The greater Escarpment of Mpumalanga is one of the most important tourist areas of Southern Africa. The Escarpment stretches from the Limpopo Province in the North and follows the Drakensberg Mountain Escarpment to Swaziland in the South. Views from the edge of the Escarpment are quite spectacular, the ground dropping almost vertically for up to 2000 metres. On a clear day it is possible to see beyond the Kruger National Park and over the Lebombo Mountains into Mozambique.
On the inland side of the escarpment lie a number of important trout fishing resorts, including Belfast, Dullstroom, Lydenberg, Machadodorp and Waterval Boven. In 1871 the region was flooded with settlers – diggers, fortune hunters, and all the followers-on that miraculously appear with the discovery of gold. The restored gold-mining village of Pilgrims Rest makes a fascinating stopover with its museums and restored buildings. The gold rush instigated many stories, the most famous of which is Jock of the Bushveld, a story about a dog and its owner that has become world famous. A little to the South of Pilgrims Rest is the scenic village of Graskop, which makes an ideal base for exploring the surrounding areas. Just outside the village are the Panorama Falls, one of the more spectacular waterfalls of the Escarpment. Sabie village to the South of Graskop is nestled in a deep valley among some of the largest man-made forests on Earth. The town sits below Mount Anderson, the highest peak of Mpumalanga at 2284 metres. A whole day can be spent visiting the many beautiful waterfalls of the Sabie region.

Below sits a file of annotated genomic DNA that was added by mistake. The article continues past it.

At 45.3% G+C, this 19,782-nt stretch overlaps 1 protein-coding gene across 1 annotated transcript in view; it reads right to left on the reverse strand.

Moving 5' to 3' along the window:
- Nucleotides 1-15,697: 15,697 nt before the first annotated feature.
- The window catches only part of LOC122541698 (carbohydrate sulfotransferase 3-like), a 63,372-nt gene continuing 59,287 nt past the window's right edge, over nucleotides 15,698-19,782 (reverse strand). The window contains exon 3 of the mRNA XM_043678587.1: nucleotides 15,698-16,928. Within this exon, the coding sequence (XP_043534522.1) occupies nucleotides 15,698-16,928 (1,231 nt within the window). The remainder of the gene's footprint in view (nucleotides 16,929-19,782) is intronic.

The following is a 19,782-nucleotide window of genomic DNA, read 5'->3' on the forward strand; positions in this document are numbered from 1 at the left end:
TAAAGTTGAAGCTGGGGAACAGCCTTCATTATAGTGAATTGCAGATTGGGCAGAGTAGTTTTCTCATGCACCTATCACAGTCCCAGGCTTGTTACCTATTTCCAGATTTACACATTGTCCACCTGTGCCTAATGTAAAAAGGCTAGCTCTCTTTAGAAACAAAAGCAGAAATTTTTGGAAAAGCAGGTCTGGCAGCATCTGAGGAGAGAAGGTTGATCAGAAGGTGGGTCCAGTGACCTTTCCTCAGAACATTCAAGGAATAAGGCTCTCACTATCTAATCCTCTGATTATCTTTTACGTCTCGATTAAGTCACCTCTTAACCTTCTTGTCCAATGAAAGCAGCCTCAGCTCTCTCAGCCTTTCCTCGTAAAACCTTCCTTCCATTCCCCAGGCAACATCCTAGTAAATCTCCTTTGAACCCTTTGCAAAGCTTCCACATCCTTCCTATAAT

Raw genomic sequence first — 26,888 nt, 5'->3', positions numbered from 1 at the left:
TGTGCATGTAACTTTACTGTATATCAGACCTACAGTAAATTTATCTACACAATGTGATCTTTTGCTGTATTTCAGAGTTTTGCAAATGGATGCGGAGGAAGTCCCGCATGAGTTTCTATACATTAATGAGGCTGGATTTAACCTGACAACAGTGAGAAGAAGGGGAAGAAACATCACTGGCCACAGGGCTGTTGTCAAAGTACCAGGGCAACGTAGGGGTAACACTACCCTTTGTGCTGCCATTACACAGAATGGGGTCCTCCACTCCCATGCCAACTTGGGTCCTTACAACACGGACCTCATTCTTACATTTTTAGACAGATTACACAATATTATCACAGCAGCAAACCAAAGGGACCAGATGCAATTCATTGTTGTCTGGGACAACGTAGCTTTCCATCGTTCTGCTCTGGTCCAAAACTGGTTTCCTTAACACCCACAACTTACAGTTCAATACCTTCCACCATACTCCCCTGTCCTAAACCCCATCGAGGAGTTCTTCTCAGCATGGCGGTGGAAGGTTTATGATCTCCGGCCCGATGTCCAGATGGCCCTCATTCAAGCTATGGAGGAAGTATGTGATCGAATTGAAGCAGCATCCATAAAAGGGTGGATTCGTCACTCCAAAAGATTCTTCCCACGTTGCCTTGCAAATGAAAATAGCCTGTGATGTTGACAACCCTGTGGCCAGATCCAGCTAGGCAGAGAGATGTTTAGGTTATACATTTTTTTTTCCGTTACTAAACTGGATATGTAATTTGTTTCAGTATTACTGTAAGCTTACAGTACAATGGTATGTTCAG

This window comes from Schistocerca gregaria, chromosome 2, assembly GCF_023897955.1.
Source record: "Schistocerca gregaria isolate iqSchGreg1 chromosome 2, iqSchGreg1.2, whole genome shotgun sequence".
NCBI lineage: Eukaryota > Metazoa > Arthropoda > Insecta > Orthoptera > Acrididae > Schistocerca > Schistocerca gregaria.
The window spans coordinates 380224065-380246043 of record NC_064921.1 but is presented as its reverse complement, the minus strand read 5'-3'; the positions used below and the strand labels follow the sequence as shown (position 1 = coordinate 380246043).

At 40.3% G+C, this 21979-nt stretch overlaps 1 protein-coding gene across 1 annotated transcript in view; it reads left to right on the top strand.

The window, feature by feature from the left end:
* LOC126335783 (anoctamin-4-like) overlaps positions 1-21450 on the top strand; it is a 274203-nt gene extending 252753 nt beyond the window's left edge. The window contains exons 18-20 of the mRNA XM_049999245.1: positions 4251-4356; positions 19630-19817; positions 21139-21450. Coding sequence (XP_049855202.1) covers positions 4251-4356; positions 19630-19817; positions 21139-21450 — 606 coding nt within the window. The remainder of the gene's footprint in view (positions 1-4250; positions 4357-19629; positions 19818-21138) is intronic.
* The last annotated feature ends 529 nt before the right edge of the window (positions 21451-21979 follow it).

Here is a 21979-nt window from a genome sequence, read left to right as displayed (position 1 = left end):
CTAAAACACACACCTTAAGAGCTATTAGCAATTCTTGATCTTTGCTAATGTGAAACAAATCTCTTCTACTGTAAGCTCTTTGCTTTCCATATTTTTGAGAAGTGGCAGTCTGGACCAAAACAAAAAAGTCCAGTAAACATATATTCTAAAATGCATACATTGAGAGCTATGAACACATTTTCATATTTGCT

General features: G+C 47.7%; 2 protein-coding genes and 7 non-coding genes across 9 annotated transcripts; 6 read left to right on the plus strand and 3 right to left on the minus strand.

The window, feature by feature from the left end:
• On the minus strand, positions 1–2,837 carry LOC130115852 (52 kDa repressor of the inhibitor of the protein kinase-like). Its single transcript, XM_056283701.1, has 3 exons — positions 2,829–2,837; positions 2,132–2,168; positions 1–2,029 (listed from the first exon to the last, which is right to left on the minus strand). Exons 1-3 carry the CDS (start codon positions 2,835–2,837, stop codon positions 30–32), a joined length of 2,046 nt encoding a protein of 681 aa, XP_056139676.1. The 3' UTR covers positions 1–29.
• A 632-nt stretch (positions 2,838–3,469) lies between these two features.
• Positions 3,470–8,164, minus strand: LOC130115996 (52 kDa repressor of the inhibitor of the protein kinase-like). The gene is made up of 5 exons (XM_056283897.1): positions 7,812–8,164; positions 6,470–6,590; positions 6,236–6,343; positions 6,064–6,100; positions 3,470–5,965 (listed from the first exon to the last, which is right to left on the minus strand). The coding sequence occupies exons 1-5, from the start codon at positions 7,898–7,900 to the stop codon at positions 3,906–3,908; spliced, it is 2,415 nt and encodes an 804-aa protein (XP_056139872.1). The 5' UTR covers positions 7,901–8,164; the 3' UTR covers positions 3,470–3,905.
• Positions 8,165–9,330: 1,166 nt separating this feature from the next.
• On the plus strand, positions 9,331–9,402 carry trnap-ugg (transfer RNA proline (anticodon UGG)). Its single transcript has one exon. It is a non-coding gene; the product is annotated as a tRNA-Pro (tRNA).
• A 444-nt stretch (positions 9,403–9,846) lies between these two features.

Along the edge of the Escarpment overlooking the Lowveld to the East are several areas that are a “must” for the visitor. There are Worlds, the Three Rondavels – natural rock outcrops on the edge of the Escarpment, Bourke’s Luck Potholes and the Blyde River Canyon, the world’s third largest canyon. Just a few kms to the West of Worlds End are the Echo Caves, where evidence of the early inhabitants of the area has been found. There has been much evidence of the presence of the San people some 25,000 years ago. There are a large number of rock art sites and stone arrow heads and simple tools from the Stone Age confirms their early presence.
There are plenty of pursuits for the adventure tourist on the Escarpment as well. White Water Rafting takes place, mostly in summer, on the Blyde River. Canoeing and Kayaking is offered at riverside resorts, though prospective participants should be prepared to take their own equipment. There are numerous sites for Rock Climbing in the mountains of the Escarpment, and routes can be obtained from the Nelspruit Mountain Club. It is most important that rock climbers should register where they propose to climb before commencing the climb. This is purely for their own safety and is most important. The weather can change quite rapidly on the mountains of the Escarpment and climbers should be prepared for this possible eventuality. Hikers can also make excellent use of the numerous hiking trails throughout the region. Hiking trails are being developed and added to frequently to satisfy the demand. Mountain Biking is a fast growing sport which can be carried out on the Escarpment , and the forests around Sabie offer some challenging and picturesque trails, many of which have been marked out in the plantations.
Accommodation of all types can be found on the Escarpment, from camping sites to bed and breakfasts, from luxury lodges to hotels. As the area is so popular it is a good idea to plan and book ahead if you can.
© Michael J Mason 2009